Patent application title: ACCESSING, COMPRESSING, AND TRACKING MEDIA STORED IN AN OPTICAL DISC STORAGE SYSTEM
Jonathan M. Wesener (Fremont, CA, US)
Steven Gaskill (Campbell, CA, US)
Paul Popelka (Cupertino, CA, US)
IPC8 Class: AG06F1730FI
Publication date: 2010-11-11
Patent application number: 20100287142
Methods, systems, and computer readable media are provided for accessing
and compressing data stored in a media library, as well as tracking
optical media with media tags and cartridge manifests within a library.
In one embodiment, a simulation layer of a hybrid storage appliance
allows libraries of optical media with write-once read-many (WORM)
properties to look like logical block devices with non-WORM
characteristics. In another embodiment, data from a user's files is
compressed by the media library appliance in chunks in such a way that
coarse granularity seeking is possible within a compressed user file. In
another embodiment, a media cloud is used by a hybrid storage appliance
to seamlessly recover from failures in optical media, library robotics,
optical drives, and network connections during the creation, recovery,
and distribution of data. In another embodiment, cartridge manifests and
media tags are used to track optical media within a library.
1. A method of simulating a logical block device with non-write once, read
many (WORM) characteristics using a library of optical media having WORM
characteristics, the method comprising:providing a logical unit number
layer that receives small computer systems interface (SCSI) protocol
commands and maps the commands that reference a logical block to a
current version of a file containing the logical block, the file stored
in the library of optical media having WORM characteristics;receiving a
modification to the logical block;creating a new file containing the
modified logical block, the new file being an incremented version,
wherein the incremented version becomes the current version of the file;
andstoring the new file in the library of optical media.
2. The method of claim 1, further comprising deleting a reference to a previous version of the file.
3. The method of claim 1, wherein the file is an XFS file.
4. The method of claim 1, wherein a file contains multiple sequential logical blocks.
5. A method of compressing data for archival storage comprising:selecting an increment size based at least in part on a size of a first file to be contained in an increment;compressing files of data into chunks;writing compressed chunks to the increment;updating in-memory metadata with compressed user file locations and file directory information; andwriting the metadata to the increment.
6. The method of claim 5, wherein selecting an increment size based at least in part on a size of the first file comprises:responsive to the first file being larger than a desired increment size, increasing the size of the increment to contain the file.
7. The method of claim 5, wherein the file directory information comprises a compressed chunk directory for each file in the increment, wherein a byte offset relative to a beginning of the file is stored in the respective compressed chunk directory.
8. A method of recovering data from a media cloud comprising:receiving a file of data at a front-end file system cache;storing the file in an increment on at least one piece of optical media;removing the file from a front-end file system cache;storing a stub for the file in the front-end file system cache, the stub comprising a file having the same name as the stored file and having extended attributes that identify one or more storage locations of the stored file on optical media;receiving a request though the front-end file system cache to access the stored file; andaccessing the stored file from a storage location on optical media identified by the stub.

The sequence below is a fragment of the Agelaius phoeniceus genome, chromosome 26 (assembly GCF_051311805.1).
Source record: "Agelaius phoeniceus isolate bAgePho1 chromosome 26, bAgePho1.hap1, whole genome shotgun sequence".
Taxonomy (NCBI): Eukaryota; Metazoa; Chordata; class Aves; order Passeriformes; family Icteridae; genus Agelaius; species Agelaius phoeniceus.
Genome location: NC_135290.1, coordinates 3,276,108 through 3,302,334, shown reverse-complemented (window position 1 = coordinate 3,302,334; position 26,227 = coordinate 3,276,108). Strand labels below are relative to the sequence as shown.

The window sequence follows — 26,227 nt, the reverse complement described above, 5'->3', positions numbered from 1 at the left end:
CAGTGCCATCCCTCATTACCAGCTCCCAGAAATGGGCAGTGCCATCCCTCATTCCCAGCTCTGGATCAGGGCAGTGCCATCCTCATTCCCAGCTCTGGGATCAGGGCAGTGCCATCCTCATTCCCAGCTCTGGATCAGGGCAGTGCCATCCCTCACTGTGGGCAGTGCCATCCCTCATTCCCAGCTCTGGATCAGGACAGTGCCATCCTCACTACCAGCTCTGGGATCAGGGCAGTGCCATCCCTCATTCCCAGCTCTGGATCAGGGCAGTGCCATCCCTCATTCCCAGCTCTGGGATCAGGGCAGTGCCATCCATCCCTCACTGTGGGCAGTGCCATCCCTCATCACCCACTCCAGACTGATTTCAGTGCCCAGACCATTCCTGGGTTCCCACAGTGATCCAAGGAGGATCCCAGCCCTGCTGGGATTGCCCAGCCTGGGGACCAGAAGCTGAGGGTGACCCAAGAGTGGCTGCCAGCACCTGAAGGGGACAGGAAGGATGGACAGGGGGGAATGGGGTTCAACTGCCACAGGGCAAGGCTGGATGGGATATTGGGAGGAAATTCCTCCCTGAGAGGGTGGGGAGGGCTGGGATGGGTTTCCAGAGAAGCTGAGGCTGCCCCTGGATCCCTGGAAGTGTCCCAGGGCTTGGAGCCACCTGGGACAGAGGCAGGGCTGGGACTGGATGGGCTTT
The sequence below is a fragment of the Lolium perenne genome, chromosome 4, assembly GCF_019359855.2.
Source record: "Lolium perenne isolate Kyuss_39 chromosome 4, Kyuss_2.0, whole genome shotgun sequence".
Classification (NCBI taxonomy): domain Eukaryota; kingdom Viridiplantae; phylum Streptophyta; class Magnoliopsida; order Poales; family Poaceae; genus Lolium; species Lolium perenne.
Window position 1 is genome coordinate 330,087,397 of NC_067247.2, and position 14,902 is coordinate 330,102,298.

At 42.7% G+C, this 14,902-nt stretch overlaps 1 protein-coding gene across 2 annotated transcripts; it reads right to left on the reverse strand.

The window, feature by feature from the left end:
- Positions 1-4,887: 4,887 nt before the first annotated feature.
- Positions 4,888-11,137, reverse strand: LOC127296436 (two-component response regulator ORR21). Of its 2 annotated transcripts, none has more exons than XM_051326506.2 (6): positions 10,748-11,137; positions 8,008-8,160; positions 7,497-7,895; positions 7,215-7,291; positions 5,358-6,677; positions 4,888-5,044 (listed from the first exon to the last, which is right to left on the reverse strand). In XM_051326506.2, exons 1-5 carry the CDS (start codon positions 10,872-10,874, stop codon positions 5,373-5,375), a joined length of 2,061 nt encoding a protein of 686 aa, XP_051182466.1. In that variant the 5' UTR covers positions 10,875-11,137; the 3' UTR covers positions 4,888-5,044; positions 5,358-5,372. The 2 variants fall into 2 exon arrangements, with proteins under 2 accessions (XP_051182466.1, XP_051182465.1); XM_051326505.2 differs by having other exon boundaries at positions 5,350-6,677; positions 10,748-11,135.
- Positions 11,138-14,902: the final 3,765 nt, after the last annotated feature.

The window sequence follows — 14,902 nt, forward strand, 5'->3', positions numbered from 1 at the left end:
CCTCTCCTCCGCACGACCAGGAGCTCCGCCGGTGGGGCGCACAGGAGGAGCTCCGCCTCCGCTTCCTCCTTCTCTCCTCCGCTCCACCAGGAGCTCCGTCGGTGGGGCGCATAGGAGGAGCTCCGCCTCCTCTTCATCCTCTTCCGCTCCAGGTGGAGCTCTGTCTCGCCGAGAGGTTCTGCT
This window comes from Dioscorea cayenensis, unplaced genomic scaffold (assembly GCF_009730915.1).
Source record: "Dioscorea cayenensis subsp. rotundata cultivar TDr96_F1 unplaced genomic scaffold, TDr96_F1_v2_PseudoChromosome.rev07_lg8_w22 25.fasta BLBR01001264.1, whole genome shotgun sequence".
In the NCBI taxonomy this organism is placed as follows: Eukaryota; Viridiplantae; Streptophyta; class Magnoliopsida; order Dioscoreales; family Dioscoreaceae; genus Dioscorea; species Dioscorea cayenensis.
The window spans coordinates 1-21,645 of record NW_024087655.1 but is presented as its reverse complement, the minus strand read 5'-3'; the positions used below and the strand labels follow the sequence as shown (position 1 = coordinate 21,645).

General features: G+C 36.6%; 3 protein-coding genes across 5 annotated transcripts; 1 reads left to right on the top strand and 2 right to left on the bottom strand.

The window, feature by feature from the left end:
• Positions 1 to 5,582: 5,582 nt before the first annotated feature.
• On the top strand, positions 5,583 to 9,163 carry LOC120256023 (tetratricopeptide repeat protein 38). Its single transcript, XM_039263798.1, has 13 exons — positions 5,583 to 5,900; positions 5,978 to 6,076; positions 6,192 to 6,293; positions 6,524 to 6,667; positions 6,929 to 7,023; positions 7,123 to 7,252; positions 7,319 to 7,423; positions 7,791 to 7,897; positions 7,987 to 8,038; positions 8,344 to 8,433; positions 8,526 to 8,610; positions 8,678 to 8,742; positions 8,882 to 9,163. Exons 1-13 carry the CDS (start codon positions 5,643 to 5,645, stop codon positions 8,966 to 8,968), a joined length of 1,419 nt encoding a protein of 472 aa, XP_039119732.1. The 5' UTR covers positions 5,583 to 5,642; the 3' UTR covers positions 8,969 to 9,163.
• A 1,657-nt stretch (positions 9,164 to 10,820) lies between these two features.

9. The method of claim 8, wherein the extended attributes identify a plurality of storage locations of the stored file on optical media, and wherein accessing the stored file from a storage location on optical media comprises:reading a first portion of the stored file from a first combination of a storage library, an item of optical media, and an optical drive; andresponsive to a failure of the first combination to read a second portion of the stored file, reading the second portion of the stored file from a second combination of a storage library, an item of optical media, and an optical drive, wherein the second combination is different from the first combination, and wherein the second combination does not read the first portion of the stored file that was read by the first combination.
10. The method of claim 8, wherein accessing the stored file from a storage location on optical media identified by the stub comprises:selecting a first combination of a storage library, an item of optical media, and an optical drive to read the stored file; andresponsive to a failure of the optical drive that prevents completion the reading, moving the item of optical media to another optical drive within the storage library to complete the reading.
11. The method of claim 8, wherein the extended attributes identify a plurality of storage locations of the stored file on optical media, wherein accessing the stored file from a storage location on optical media identified by the stub comprises:selecting a first combination of a storage library, an item of optical media, and an optical drive to read the stored file; andresponsive to a failure of the storage library that prevents completion of the reading, accessing the stored file from another storage location of the stored file on optical media in a different library.